Treatment of Skin Avulsion Injuries with Basic Fibroblast Growth Factor

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Abstract

Summary:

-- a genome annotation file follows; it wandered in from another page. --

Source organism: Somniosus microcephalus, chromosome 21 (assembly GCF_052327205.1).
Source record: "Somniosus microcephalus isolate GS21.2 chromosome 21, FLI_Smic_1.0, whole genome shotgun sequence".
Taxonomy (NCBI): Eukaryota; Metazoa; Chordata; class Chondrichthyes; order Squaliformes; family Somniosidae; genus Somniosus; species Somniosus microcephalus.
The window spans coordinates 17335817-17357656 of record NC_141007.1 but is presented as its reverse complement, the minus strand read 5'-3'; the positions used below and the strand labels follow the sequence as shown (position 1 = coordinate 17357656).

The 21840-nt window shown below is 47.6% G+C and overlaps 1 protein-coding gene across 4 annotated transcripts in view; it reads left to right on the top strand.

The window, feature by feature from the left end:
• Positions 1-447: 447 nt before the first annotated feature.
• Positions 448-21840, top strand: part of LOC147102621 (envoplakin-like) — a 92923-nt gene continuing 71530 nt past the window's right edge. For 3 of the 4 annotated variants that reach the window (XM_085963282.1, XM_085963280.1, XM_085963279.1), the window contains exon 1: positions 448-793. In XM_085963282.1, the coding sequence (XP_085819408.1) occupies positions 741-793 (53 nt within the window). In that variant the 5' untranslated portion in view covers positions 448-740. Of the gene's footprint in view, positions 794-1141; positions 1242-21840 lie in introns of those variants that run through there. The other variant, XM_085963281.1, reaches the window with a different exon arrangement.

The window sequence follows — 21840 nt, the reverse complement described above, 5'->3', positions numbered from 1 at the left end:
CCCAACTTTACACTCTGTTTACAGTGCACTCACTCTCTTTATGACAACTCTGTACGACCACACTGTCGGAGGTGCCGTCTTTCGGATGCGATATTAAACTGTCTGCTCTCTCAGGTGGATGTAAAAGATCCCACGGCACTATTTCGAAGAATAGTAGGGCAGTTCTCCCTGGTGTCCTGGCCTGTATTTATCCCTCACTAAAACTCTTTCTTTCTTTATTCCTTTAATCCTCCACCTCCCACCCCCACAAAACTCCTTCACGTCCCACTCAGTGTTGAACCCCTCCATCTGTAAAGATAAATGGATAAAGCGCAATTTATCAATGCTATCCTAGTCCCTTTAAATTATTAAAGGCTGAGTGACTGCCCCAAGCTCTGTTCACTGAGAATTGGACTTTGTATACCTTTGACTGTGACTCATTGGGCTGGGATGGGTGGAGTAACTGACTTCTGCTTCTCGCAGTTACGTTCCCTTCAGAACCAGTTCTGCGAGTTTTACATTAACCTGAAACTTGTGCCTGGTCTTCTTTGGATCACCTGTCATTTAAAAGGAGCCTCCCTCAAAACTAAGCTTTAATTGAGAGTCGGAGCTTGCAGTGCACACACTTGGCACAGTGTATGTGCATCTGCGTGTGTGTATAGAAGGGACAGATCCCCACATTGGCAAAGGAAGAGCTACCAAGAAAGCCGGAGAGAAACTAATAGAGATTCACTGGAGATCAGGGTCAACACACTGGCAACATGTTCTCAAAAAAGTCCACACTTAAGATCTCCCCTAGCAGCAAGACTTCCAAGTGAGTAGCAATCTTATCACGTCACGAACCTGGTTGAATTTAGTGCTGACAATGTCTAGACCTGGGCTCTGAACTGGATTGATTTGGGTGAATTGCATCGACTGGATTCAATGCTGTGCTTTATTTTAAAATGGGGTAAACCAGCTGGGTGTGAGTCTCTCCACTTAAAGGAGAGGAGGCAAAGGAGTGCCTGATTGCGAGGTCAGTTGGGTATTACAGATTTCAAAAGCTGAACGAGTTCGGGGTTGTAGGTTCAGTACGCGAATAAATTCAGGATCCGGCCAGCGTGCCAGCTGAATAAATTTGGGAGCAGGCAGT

This report describes favorable outcomes in 9 patients with skin avulsion injuries of the extremities who underwent full-thickness skin grafting and basic fibroblast growth factor (bFGF) application. Following removal of contaminated subcutaneous fat tissue on the inside of skin, the avulsed skin was processed into a full-thickness skin graft, with as much of the skin used as possible irrespective of damage. Several drainage holes (5–10 mm in diameter) were made on the graft for drainage from the graft bed and to prevent seroma and hematoma formation. Genetically recombinant human bFGF was sprayed at a dose of 1 μg/cm2 onto the graft bed, which was then covered with the graft and sutured. Pressure immobilization with ointment gauzes and elastic bandages was administered for 1 week postoperatively, and the surface of the skin grafts that did not take was scraped away, preserving the revascularized dermal component on the debrided raw surface as much as possible. bFGF was sprayed again onto the debrided surface to promote epithelialization. Wound closure was achieved in all cases with conservative therapy. The surgical procedure was effective in preventing postoperative ulcer formation and scar contracture and resulted in wound healing with the formation of good-quality, flexible scars.

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